4. It will not mess up syncing with iTunes except as intended: any iApps you disable with my app will NOT be seen by iTunes any longer. (A side effect: iTunes will launch faster if you have a lot of iApps disabled, since it won't have to open and parse each of their compressed files.) Since iApps Helper looks in both the regular and "disabled" folders, it will always see ALL your iApps, even disabled ones, and it's a trivial matter to re-enable any of those. However, note this: if you disable an iApp after having sync'd it to your device, iTunes will (one time only) offer to re-upload it to your PC from your device. You should say "no" or else you'll end up with two copies, one enabled and one disabled. Also note that since disabled apps are not seen by iTunes, they will not be updated by iTunes until they are re-enabled.

    I'm truly interested in feedback and plan to implement a lot more features as people request them! iApps Helper runs fine on all the PCs in my family (XP & Vista) and also in PCs in several friends' houses, but I need more testers to know if there are issues like running properly in countries other than the USA.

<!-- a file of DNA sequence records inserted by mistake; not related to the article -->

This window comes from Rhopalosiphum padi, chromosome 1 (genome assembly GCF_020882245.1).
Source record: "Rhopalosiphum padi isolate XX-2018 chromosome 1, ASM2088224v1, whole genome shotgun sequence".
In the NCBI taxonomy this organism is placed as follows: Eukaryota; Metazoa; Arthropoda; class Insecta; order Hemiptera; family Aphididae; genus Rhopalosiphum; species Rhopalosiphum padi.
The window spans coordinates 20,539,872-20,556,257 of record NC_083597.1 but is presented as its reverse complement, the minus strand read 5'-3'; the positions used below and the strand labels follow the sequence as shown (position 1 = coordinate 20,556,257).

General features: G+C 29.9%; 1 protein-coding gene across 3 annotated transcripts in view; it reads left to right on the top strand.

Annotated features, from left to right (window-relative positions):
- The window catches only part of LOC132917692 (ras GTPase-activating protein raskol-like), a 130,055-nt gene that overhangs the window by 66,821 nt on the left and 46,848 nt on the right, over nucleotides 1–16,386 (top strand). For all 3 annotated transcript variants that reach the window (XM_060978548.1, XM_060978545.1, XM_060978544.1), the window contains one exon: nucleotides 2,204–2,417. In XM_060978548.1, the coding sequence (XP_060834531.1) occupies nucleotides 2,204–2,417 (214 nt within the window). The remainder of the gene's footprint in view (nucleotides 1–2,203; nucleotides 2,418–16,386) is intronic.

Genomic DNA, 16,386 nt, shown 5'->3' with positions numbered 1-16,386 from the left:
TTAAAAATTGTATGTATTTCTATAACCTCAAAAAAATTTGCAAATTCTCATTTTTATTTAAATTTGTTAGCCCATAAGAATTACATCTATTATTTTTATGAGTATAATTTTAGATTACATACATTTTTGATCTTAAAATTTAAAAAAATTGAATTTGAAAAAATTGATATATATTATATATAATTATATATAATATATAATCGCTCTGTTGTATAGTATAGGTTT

I should add this:

    I've been thinking about charging a few bucks for iApps Helper, but have never done that before. I'm struggling with how to make that work. Until I do charge, I've made a feeble attempt at getting some compensation: a small window at the bottom shows the top 3 lines of a web page that shows simple text ads related to iPhone and other gadgets. I'd much rather charge a small fee instead, and am VERY open to input on this topic as well! (I'm evaluating eSellerate's tools, to maybe require registration to use one of the key features.) So for now, it can be called "free" and lamely ad-supported, but in the future it will (maybe) be shareware.
    ------------------double post merged------------------
    Thank you so much, studangerous. I'm a 50-year-old nerd/programmer (and a gadget-lover), not a slick marketer or anything like that, and I've never put any code I've written "out there" for the world to use before. Your encouragement is really appreciated!